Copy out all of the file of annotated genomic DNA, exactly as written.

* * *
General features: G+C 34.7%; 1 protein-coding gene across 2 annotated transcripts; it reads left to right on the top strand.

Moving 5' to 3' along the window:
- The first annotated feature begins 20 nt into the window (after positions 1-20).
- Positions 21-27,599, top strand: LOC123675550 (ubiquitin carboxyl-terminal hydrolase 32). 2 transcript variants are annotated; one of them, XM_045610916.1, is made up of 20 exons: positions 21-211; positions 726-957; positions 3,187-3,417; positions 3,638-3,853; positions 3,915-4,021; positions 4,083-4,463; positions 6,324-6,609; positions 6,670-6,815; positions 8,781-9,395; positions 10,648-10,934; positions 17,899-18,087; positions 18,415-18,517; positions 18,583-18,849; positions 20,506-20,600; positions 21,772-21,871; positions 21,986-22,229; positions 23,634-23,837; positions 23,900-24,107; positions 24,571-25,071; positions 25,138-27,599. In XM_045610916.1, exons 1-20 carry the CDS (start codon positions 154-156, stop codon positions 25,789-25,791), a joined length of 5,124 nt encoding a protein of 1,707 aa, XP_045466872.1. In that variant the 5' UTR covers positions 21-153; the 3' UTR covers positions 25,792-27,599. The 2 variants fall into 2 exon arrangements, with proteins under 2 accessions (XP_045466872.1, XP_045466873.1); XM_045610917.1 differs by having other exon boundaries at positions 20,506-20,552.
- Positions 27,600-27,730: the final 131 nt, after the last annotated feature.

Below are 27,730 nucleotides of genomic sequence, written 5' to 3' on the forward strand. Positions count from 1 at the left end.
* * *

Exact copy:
General features: G+C 34.7%; 1 protein-coding gene across 2 annotated transcripts; it reads left to right on the top strand.

Moving 5' to 3' along the window:
- The first annotated feature begins 20 nt into the window (after positions 1-20).
- Positions 21-27,599, top strand: LOC123675550 (ubiquitin carboxyl-terminal hydrolase 32). 2 transcript variants are annotated; one of them, XM_045610916.1, is made up of 20 exons: positions 21-211; positions 726-957; positions 3,187-3,417; positions 3,638-3,853; positions 3,915-4,021; positions 4,083-4,463; positions 6,324-6,609; positions 6,670-6,815; positions 8,781-9,395; positions 10,648-10,934; positions 17,899-18,087; positions 18,415-18,517; positions 18,583-18,849; positions 20,506-20,600; positions 21,772-21,871; positions 21,986-22,229; positions 23,634-23,837; positions 23,900-24,107; positions 24,571-25,071; positions 25,138-27,599. In XM_045610916.1, exons 1-20 carry the CDS (start codon positions 154-156, stop codon positions 25,789-25,791), a joined length of 5,124 nt encoding a protein of 1,707 aa, XP_045466872.1. In that variant the 5' UTR covers positions 21-153; the 3' UTR covers positions 25,792-27,599. The 2 variants fall into 2 exon arrangements, with proteins under 2 accessions (XP_045466872.1, XP_045466873.1); XM_045610917.1 differs by having other exon boundaries at positions 20,506-20,552.
- Positions 27,600-27,730: the final 131 nt, after the last annotated feature.

Below are 27,730 nucleotides of genomic sequence, written 5' to 3' on the forward strand. Positions count from 1 at the left end.